Cheeparney Harjo aud Josie liar. jo chose side# and at Ile* close of the game the first named was declared victor, Ins men working for the west goal and making a score of IO as against 5 for the oilier.
The players were clad mostly rn nature's garb, wearing only al breech clout, leaving them un-1 hampered in their movements. Most of them painted their laces and wore feathers iii their hair. After a dance around the east goal the game started. Each player carried two "ticks about two feet iii length and having a sort of cup at one! end. No player could touch the bali with his hands, tieing obliged to pick it up and throw it toward his _;«»al by means of the two sticks. It was surprising how* far one could! hurl tile hall when he had a free throw. Howe vc I*, it was part of j tin* game to knock the hall from his "tick" if possible and one player could tackle amit tier by throwing his sticks around him. rircasion-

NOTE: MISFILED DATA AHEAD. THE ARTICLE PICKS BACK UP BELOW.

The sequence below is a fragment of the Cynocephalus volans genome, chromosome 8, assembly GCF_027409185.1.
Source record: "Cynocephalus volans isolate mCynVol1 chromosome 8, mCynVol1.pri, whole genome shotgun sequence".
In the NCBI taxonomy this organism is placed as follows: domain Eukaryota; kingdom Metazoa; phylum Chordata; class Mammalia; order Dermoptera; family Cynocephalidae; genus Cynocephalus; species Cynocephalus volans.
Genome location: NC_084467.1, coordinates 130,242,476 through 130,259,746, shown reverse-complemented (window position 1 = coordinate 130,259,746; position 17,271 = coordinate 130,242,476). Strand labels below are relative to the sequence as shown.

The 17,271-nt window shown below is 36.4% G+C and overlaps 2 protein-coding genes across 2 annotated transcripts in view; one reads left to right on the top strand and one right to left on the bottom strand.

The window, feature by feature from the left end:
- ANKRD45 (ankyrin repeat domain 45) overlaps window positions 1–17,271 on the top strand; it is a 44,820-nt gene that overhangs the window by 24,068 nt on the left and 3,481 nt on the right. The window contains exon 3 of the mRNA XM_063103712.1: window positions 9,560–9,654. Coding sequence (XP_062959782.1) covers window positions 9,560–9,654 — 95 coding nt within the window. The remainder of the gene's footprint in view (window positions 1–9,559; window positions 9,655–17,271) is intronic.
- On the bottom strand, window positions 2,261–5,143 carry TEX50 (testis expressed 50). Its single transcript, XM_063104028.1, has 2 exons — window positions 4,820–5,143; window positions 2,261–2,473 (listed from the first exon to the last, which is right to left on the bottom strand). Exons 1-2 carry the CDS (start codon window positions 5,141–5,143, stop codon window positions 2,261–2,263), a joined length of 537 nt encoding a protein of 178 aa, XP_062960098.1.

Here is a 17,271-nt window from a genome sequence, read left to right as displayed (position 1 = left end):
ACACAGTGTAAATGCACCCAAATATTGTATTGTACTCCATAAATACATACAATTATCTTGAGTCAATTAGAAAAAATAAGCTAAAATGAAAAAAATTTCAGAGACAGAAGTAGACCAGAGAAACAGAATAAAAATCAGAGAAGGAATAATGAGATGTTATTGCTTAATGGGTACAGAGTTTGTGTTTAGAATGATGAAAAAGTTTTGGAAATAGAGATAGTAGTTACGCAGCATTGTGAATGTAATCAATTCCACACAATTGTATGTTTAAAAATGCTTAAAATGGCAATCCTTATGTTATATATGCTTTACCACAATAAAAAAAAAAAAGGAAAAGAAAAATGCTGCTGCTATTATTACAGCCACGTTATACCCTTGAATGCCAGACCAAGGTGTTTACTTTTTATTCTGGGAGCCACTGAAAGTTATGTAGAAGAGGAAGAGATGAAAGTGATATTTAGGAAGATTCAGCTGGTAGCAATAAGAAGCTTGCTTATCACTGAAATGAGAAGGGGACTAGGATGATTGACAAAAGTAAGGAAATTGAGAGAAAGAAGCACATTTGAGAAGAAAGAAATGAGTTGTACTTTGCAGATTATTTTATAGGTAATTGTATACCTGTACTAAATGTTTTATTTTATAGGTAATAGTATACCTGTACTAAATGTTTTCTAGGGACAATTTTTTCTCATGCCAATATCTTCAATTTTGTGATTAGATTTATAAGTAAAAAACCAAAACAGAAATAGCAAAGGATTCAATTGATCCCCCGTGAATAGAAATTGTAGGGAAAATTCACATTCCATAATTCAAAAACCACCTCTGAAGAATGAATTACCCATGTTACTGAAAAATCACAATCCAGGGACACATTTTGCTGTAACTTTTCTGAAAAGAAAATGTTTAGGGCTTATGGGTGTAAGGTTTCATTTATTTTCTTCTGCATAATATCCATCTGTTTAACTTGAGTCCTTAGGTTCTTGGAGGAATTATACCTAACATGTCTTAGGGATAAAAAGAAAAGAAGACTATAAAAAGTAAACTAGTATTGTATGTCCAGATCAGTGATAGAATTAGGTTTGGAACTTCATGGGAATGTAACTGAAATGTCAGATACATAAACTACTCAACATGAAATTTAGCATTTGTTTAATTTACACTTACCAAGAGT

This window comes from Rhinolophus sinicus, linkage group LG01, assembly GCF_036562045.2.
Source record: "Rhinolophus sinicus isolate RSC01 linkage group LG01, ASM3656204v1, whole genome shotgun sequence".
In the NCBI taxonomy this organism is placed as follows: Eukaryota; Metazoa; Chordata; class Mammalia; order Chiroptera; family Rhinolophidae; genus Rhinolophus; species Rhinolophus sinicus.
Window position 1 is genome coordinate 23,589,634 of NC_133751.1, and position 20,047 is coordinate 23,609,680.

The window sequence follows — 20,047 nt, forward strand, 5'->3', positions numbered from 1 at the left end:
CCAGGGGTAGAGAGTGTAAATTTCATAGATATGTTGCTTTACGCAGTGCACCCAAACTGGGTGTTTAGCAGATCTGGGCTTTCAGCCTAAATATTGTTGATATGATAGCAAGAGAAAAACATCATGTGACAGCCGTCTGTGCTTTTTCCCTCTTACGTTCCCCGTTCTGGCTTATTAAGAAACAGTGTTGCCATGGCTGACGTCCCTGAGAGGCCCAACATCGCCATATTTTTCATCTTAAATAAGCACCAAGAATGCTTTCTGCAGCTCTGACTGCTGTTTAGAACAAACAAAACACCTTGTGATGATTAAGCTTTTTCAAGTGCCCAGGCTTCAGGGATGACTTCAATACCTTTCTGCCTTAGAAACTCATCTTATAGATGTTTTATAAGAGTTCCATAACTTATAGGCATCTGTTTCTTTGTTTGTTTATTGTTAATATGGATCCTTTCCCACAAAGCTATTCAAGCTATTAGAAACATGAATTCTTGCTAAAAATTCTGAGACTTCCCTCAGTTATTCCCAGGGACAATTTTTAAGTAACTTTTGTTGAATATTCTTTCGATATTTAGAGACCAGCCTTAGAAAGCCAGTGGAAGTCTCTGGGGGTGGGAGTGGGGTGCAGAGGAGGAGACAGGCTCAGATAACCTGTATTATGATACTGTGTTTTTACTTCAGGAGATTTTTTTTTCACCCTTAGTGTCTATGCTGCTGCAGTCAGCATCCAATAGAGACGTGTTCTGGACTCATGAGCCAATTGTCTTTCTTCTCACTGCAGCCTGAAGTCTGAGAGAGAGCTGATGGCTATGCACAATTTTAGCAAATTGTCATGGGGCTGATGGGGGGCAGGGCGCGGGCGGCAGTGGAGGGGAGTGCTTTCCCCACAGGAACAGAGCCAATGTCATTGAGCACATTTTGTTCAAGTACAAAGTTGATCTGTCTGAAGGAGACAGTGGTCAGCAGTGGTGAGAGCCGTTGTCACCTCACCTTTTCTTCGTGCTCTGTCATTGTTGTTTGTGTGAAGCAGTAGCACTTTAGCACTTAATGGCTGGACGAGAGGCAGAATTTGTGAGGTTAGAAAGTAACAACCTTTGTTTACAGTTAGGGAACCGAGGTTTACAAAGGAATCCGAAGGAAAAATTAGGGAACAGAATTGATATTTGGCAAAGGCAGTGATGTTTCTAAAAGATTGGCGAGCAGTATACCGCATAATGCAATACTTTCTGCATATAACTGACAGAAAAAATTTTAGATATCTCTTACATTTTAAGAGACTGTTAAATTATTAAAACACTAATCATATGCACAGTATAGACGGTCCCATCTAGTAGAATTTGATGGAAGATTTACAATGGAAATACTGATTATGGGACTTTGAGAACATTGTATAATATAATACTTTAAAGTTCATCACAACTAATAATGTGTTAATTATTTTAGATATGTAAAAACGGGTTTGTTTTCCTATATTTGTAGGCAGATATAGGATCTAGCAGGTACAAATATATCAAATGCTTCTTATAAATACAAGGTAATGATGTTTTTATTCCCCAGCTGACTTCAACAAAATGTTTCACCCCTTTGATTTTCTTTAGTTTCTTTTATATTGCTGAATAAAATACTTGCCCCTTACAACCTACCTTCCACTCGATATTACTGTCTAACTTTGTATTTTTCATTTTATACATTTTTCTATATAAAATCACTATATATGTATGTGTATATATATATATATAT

Brigadier General Buck, commander of a brigade of United States troops in France, who was recently awarded by General Pershing the Distinguished Service Cross, the highest honor that can be bestowed by the American army. At great personal risk General Buck led his men over the top toward Berzy-le-Sar, a strongly fortified village south of Soissons, which they captured after strenuous and terrific fighting.
OKLAHOMANS AND WILL SOON RE AT ONCE MORE.
By the Associated Press
NEWPORT NEWS, Va.. June 7.— Over five thousand men of the 90th Division, Oklahoma and Texas troops, arrived today on the transports Huron and Wilhelmina. The entire 359th infantry was on the two vessels.
lilir IEI! NOT H OUI IEI
\ M ERIKA \ DELEGATION WILL NOT MAKE IT PERLIK I MIL SIGN ED,
I'lic Guaranty Rank.
By the Associe!I'd Pres*
PARIS, June 7. The American delegation to the peace conference apparently continues firm in its de-cesion not to authorize the publication of I ha German peace treaty until it is sigtined and not even to
,, ii, i, j comm tin irate the official text of til?
all> ""* ...... !!'“'*11,vat> in its pres. .,,